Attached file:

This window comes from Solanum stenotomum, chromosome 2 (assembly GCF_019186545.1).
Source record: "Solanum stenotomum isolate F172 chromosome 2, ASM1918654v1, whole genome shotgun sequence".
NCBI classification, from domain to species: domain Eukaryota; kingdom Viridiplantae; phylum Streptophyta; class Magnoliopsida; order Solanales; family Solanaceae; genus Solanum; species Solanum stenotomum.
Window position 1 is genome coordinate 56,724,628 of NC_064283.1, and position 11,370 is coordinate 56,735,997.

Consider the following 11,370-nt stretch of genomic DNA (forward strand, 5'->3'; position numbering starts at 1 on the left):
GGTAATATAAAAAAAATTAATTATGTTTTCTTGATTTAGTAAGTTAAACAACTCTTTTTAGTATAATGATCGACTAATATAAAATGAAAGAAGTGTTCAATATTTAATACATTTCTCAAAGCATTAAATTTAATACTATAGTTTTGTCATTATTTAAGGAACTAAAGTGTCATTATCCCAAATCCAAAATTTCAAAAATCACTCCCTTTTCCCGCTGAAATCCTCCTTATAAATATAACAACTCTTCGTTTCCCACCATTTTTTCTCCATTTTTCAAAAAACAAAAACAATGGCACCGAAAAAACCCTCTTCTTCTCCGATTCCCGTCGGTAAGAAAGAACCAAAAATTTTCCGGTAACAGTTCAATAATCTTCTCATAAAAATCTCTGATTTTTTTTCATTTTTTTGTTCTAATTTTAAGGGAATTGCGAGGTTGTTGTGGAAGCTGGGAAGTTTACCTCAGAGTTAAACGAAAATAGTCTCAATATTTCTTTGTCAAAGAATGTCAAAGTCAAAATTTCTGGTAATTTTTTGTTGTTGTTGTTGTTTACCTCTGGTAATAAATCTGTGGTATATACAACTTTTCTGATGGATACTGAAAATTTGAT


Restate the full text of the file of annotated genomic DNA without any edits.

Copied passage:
This window comes from Solanum stenotomum, chromosome 2 (assembly GCF_019186545.1).
Source record: "Solanum stenotomum isolate F172 chromosome 2, ASM1918654v1, whole genome shotgun sequence".
NCBI classification, from domain to species: domain Eukaryota; kingdom Viridiplantae; phylum Streptophyta; class Magnoliopsida; order Solanales; family Solanaceae; genus Solanum; species Solanum stenotomum.
Window position 1 is genome coordinate 56,724,628 of NC_064283.1, and position 11,370 is coordinate 56,735,997.

Consider the following 11,370-nt stretch of genomic DNA (forward strand, 5'->3'; position numbering starts at 1 on the left):
GGTAATATAAAAAAAATTAATTATGTTTTCTTGATTTAGTAAGTTAAACAACTCTTTTTAGTATAATGATCGACTAATATAAAATGAAAGAAGTGTTCAATATTTAATACATTTCTCAAAGCATTAAATTTAATACTATAGTTTTGTCATTATTTAAGGAACTAAAGTGTCATTATCCCAAATCCAAAATTTCAAAAATCACTCCCTTTTCCCGCTGAAATCCTCCTTATAAATATAACAACTCTTCGTTTCCCACCATTTTTTCTCCATTTTTCAAAAAACAAAAACAATGGCACCGAAAAAACCCTCTTCTTCTCCGATTCCCGTCGGTAAGAAAGAACCAAAAATTTTCCGGTAACAGTTCAATAATCTTCTCATAAAAATCTCTGATTTTTTTTCATTTTTTTGTTCTAATTTTAAGGGAATTGCGAGGTTGTTGTGGAAGCTGGGAAGTTTACCTCAGAGTTAAACGAAAATAGTCTCAATATTTCTTTGTCAAAGAATGTCAAAGTCAAAATTTCTGGTAATTTTTTGTTGTTGTTGTTGTTTACCTCTGGTAATAAATCTGTGGTATATACAACTTTTCTGATGGATACTGAAAATTTGAT